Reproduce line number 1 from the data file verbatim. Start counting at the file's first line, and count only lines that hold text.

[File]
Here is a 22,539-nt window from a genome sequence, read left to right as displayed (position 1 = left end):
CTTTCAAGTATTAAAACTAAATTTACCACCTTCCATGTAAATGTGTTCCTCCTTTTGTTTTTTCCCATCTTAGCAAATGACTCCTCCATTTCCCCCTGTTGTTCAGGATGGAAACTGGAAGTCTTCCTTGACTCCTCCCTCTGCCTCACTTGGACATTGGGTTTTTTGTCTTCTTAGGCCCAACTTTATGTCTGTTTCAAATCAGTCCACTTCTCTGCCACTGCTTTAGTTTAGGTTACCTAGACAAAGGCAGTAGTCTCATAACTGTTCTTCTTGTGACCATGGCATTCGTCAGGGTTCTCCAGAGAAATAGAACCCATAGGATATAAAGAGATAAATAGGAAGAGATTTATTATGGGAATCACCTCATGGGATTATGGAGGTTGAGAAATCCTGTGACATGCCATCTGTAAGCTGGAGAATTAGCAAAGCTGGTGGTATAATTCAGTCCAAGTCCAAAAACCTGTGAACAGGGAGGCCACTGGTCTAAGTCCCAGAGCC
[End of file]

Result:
Here is a 22,539-nt window from a genome sequence, read left to right as displayed (position 1 = left end):